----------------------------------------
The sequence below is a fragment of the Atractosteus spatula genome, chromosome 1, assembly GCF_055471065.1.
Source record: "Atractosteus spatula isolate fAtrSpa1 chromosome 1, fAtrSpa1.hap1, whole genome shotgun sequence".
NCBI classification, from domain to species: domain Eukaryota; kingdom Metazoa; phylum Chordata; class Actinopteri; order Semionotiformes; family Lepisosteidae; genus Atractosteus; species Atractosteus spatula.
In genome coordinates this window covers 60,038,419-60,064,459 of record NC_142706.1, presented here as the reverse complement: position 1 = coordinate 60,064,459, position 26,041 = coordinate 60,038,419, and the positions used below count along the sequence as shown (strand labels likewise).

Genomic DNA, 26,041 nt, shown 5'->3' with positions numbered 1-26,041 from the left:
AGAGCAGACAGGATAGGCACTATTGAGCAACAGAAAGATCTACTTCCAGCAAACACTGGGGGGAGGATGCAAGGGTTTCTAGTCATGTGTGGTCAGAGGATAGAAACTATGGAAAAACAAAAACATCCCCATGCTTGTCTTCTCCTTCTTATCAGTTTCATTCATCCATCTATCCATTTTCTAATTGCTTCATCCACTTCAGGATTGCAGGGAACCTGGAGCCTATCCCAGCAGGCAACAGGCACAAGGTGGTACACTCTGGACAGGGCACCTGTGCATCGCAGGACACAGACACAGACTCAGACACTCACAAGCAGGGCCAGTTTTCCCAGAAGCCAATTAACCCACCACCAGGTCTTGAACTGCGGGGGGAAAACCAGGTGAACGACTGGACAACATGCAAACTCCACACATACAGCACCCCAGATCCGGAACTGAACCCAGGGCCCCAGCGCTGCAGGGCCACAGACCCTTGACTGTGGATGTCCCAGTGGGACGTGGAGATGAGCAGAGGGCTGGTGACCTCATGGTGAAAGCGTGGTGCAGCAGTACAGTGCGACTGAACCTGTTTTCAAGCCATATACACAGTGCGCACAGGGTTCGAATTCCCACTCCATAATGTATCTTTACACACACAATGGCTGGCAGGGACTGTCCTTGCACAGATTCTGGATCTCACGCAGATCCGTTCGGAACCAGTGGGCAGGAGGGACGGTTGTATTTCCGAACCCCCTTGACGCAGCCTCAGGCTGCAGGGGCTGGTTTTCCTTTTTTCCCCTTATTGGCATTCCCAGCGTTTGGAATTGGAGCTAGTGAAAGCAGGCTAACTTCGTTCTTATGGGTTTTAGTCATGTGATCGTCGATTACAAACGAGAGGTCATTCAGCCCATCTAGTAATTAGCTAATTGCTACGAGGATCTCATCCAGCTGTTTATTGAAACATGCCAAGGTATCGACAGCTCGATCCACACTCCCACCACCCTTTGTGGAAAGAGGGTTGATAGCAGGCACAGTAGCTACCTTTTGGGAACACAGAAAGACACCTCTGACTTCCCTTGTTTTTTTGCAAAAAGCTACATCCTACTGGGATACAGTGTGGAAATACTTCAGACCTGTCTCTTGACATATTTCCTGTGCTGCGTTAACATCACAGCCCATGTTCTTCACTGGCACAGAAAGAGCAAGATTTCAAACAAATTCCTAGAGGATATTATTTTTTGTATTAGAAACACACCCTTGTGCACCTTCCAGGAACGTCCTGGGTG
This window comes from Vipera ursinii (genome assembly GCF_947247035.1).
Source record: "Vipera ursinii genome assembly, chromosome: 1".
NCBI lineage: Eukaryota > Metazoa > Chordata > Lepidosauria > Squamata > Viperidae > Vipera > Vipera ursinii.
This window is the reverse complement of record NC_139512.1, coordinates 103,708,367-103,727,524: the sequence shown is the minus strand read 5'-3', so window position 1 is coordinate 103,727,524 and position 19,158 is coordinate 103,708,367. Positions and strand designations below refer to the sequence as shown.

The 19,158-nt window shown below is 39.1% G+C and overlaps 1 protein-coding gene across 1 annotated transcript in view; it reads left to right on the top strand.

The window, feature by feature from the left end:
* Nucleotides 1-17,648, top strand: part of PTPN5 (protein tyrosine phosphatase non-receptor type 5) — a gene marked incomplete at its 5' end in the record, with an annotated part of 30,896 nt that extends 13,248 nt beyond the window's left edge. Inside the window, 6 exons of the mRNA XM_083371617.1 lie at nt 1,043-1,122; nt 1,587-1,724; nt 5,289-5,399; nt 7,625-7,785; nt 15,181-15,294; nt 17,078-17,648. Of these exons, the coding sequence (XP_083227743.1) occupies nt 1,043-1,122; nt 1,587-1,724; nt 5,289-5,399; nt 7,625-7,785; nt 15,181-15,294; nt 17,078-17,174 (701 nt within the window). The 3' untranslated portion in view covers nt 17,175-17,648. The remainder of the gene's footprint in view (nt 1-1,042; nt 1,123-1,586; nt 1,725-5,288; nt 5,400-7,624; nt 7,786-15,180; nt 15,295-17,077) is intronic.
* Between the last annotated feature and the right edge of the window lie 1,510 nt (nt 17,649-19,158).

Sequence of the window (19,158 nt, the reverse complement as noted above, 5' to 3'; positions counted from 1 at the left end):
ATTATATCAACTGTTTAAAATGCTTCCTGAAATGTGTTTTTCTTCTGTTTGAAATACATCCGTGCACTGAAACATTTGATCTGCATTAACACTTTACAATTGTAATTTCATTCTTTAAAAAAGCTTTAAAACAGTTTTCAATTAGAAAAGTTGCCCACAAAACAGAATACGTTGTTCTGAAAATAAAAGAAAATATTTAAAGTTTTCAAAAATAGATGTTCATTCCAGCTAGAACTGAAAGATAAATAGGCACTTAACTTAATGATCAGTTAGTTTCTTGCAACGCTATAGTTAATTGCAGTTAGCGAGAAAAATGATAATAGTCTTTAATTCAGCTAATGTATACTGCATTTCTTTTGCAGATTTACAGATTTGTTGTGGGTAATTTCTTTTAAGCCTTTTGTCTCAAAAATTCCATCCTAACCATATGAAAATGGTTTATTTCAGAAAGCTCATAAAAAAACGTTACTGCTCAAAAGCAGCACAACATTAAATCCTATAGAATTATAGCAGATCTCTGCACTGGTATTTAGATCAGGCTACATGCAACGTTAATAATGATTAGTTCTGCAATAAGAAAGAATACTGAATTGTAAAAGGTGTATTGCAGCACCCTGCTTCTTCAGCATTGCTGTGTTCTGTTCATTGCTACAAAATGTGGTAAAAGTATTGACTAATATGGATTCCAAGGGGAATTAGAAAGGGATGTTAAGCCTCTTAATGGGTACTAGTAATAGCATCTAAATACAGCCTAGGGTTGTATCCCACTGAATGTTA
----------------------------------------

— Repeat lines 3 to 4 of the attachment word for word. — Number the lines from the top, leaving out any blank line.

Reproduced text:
NCBI classification, from domain to species: domain Eukaryota; kingdom Metazoa; phylum Chordata; class Actinopteri; order Semionotiformes; family Lepisosteidae; genus Atractosteus; species Atractosteus spatula.
In genome coordinates this window covers 60,038,419-60,064,459 of record NC_142706.1, presented here as the reverse complement: position 1 = coordinate 60,064,459, position 26,041 = coordinate 60,038,419, and the positions used below count along the sequence as shown (strand labels likewise).